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"How to get Medi-Cal coverage for your nursing home care... without selling your home or leaving your family without a dime... Surprising ways to pay for your assisted living and long term care costs."

Elder Law Today Newsletter | Vol. 5 | January, 2006

 

Pending Changes in Medicaid Transfer Rules

On December 19, 2005, the House of Representatives narrowly passed a new budget bill containing provisions regarding Medicaid eligibility and nursing home coverage. Most importantly, the bill includes onerous restrictions regarding the transfer of assets. The bill was sent to the Senate which approved the bill with additional changes. Through maneuvering, the bill was sent back in the House where it will be voted on after the House reconvenes on January 31, 2006. The bill will then be sent to the Senate for final approval.

Increased Look-back Period: Under the new bill, all transfers of assets, whether to trusts or to individuals will be subject to a five-year look back period. There is presently a three year look back period for transfers to individuals and five years for transfers to a trust not created through a court action. As a result, five years of documentation will be required for Medi-Cal eligibility.

Postponement of Start Date for Penalty Period: Under the new law, the penalty period begins when the person moves to a nursing home and would be eligible for Medi-Cal. That is, the penalty begins when an individual has spent down to $2,000 and is out of assets. Under the existing rules in California, the penalty begins at the time of transfer of the asset. For example, presently, using the average private pay rate (APPR) divisor of $4,812 used in California, if the individual gives away $11,000 in January 2006, the period of ineligibility is 2.2 months. ($11,000 divided by $4,812.) California does not presently count partial months, so the period of ineligibility would be 2 months, and the individual would be ineligible for January and February, but would be eligible March 1. Under the new pending law, the 2.2 month ineligibility period would begin when the person moves to the nursing home and is out of assets.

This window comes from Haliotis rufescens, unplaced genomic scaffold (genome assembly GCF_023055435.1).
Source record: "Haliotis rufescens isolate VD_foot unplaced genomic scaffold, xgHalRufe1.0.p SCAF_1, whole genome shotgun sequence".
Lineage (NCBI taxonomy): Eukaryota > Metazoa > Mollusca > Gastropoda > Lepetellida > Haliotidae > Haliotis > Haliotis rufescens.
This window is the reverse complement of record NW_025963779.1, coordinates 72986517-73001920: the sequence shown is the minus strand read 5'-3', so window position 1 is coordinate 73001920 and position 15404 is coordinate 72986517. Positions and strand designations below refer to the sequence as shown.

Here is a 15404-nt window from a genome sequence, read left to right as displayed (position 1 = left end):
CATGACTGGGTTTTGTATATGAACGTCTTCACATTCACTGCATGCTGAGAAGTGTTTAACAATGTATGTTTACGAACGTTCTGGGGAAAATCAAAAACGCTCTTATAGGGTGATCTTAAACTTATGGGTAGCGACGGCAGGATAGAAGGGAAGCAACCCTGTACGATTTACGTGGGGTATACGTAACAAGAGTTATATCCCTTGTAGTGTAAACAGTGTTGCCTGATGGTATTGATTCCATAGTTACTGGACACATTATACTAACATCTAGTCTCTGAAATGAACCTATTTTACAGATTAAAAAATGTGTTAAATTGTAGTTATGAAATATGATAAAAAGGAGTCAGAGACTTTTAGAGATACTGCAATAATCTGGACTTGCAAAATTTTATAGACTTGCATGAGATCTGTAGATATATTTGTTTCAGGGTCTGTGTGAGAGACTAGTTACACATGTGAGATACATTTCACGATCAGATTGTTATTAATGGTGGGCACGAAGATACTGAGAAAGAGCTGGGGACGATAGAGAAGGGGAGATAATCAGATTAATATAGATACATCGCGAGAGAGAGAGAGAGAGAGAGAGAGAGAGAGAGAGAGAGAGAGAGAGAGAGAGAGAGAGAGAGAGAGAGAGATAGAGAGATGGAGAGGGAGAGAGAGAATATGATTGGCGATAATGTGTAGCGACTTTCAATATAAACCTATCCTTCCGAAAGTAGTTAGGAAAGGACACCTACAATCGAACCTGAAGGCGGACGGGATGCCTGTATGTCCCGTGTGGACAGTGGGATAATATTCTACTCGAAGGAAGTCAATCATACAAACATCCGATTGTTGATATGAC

Value of Home: The home is presently exempt, or not counted for Medi-Cal eligibility. Under the new proposed rules, a home with equity exceeding $500,000, and possibly $750,000, if adopted by California, shall be a countable asset. However, the home is still exempt if the nursing home resident’s spouse, child under age 21, or blind or disabled child is living in the house. Methods under the new rules for the protection of the home from a state lien after the death of the nursing home resident are presently unclear.

Grace Period: You Should Plan as Soon as Possible: All of the changes have not been discussed here, such as treatment of the community spouse resource allowance, (CSRA) and the minimum monthly maintenance needs allowance, (MMMMNA) etc., and there may be more changes before the President signs the new budget bill. In addition, there apparently will be a grace period in California after the federal bill is passed, and before the new rules are implemented. California legislation will be required to bring Medi-Cal rules into compliance. However, it is unclear at this time how long the grace period will be, and also unclear how the transfer of asset dates will be treated under the grace period. As a result, any planning under the more liberal existing rules should be completed as soon as possible. We will, of course, be exploring other planning opportunities in this area.


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